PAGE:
The first requirement for the Anusim to become citizens of Spain involves proving they are descendents of the Sephardim that were expelled from Spain in 1492. The second requirement is that a person must prove they have a special relationship with Spain, which is done through a basic knowledge of the language, and a basic understanding of Spanish values and the Spanish constitution.
Ambassador Soler stated that, even before the recent law was passed, all applications submitted were resolved positively by the Spanish government. To a round of applause in the Knesset, he announced that more than 4,300 Sephardim were granted Spanish nationality. They live in different countries -- from Israel to Turkey, to Venezuela and to the Latin American nations. “We will be happy to receive many of them at the Embassy and give them their Spanish passports,” declared Ambassador Soler.
However, while Spain is encouraging the Anusim from throughout the world to immigrate to Spain and build up the economy, Israel has been reluctant to absorb these Sephardic Jews. Because many of the Anusim were forced to convert to Christianity during the Spanish Inquisition, their current Jewish identity has been questioned by the ultra-Orthodox rabbis in Israel. This challenge has slowed down the possibility of their return to the Jewish State. Some organizations like Shavei Israel are working along with certain rabbis to offer full Orthodox Ashkenazi conversions. Other organizations are working with certain rabbis to offer Sephardic conversions. Still others are looking for a way around conversion, explaining that the Jews did not become Gentiles; that, what they need is “affirmation” of their Jewish roots through reconnecting to their Jewish identity. There has been no consensus, yet, regarding this serious matter.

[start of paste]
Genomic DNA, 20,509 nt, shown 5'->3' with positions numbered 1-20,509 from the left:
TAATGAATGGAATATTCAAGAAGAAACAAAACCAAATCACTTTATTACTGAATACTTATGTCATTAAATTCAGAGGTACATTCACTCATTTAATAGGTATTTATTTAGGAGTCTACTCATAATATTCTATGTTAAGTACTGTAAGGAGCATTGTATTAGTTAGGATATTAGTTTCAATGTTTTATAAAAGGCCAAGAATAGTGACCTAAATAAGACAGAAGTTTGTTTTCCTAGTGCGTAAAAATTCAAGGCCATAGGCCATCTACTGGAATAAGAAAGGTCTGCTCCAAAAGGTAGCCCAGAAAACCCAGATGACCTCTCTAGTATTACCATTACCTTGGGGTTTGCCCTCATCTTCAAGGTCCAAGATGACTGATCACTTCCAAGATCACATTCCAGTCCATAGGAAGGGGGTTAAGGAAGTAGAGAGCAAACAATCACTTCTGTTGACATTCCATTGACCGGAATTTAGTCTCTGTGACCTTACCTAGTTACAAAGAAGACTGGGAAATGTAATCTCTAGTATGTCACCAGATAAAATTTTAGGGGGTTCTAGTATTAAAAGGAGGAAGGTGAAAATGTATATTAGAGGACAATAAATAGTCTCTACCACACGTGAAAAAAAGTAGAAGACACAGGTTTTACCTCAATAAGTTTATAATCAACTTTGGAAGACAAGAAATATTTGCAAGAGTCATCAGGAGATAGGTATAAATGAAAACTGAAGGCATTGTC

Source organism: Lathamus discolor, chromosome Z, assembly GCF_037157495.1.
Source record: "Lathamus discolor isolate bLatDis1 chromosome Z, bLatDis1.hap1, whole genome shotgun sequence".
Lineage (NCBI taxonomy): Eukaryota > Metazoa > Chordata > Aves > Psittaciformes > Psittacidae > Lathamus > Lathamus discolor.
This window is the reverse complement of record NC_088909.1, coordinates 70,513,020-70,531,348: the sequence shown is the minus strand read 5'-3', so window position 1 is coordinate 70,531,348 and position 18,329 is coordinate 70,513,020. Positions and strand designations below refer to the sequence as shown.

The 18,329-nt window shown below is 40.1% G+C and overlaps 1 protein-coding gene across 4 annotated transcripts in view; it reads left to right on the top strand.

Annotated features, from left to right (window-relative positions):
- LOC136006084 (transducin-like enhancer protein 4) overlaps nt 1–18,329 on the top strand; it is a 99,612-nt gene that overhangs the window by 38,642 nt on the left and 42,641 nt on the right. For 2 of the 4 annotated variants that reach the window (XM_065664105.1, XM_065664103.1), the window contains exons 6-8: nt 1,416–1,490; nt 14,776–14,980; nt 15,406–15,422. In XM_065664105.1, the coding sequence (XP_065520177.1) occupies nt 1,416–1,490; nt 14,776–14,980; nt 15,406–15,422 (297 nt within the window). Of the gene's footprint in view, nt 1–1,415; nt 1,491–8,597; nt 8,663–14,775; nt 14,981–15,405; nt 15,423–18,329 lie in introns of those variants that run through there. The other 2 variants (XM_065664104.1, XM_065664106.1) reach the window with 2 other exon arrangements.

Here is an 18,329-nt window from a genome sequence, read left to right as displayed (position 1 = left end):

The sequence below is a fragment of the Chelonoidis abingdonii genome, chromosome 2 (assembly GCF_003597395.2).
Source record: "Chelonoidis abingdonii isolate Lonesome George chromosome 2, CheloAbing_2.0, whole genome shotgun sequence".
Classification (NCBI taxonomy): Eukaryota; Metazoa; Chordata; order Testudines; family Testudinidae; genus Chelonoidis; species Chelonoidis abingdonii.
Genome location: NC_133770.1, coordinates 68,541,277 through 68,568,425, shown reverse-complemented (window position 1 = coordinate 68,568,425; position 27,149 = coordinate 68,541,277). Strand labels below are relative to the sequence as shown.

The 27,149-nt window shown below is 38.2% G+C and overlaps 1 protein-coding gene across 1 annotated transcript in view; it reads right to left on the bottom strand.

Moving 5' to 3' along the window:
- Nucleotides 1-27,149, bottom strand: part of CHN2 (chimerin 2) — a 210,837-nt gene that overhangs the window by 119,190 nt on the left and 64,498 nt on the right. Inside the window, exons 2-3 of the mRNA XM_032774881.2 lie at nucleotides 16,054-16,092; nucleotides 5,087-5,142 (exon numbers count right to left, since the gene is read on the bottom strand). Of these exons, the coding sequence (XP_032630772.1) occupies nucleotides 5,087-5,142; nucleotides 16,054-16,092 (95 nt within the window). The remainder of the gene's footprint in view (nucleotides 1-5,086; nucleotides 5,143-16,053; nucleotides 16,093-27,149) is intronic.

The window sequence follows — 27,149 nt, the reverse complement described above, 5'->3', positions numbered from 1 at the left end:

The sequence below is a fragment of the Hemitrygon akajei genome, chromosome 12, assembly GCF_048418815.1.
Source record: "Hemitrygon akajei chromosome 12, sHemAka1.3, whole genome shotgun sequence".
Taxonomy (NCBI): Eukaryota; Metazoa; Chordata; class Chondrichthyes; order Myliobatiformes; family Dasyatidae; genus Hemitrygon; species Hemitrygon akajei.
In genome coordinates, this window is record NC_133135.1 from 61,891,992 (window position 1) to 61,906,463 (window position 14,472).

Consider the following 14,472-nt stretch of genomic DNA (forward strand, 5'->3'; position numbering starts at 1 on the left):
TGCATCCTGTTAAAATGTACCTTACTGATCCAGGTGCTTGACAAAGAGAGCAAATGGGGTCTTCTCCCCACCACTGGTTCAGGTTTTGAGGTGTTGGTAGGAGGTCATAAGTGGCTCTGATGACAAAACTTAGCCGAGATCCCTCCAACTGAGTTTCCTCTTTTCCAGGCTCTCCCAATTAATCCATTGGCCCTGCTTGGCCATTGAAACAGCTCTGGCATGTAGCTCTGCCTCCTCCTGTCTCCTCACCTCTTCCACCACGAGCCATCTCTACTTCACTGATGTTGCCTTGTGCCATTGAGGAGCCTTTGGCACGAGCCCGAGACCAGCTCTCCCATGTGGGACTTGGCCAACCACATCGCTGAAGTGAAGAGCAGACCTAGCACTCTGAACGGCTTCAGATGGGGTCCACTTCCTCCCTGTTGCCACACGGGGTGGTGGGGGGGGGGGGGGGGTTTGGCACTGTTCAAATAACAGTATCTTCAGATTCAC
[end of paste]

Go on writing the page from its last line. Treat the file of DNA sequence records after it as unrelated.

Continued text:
The challenges have kept the pace slow in allowing the Anusim to consider immigration to Israel. According to Freund, “If the Spanish government can find a way to issue passports and citizenship to the descendants of the Spanish and Portuguese exiles, I would like to think that with all our Jewish creativity and brains, we can come up with some mechanism, as well, to reconnect them formerly with this state (of Israel) and with this country.”
Perry’s organization, “Reconnectar” is doing just that. He plans to reach out and reconnect the Anusim to Israel, as well as to Jewish communities, worldwide, through a new interactive Web site which will be launched soon in English, Spanish and Portuguese.
The Knesset Caucus Chairman for this new initiative, MK Robert Ilatov, is looking for new ways to help the Anusim get closer to their Jewish roots. While Israel knows how to absorb Jews from around the world, they do not know how to handle millions of Anusim who desire to immigrate even when they have trouble proving their Jewishness. This is a sticking point for all Orthodox Jewish leaders who do not see the Anusim as halachically Jewish.
Regardless of this sticking point, Perry and Ilatov are working together to bring the Anusim into the Israeli Jewish “family” -- giving them tools to reconnect, and bringing them understanding of their cultural heritage that was lost. These men and others are looking for strong global leadership among Sephardic communities that will accept the challenge of returning the Anusim to their Jewish roots and to their Jewish homeland, Israel.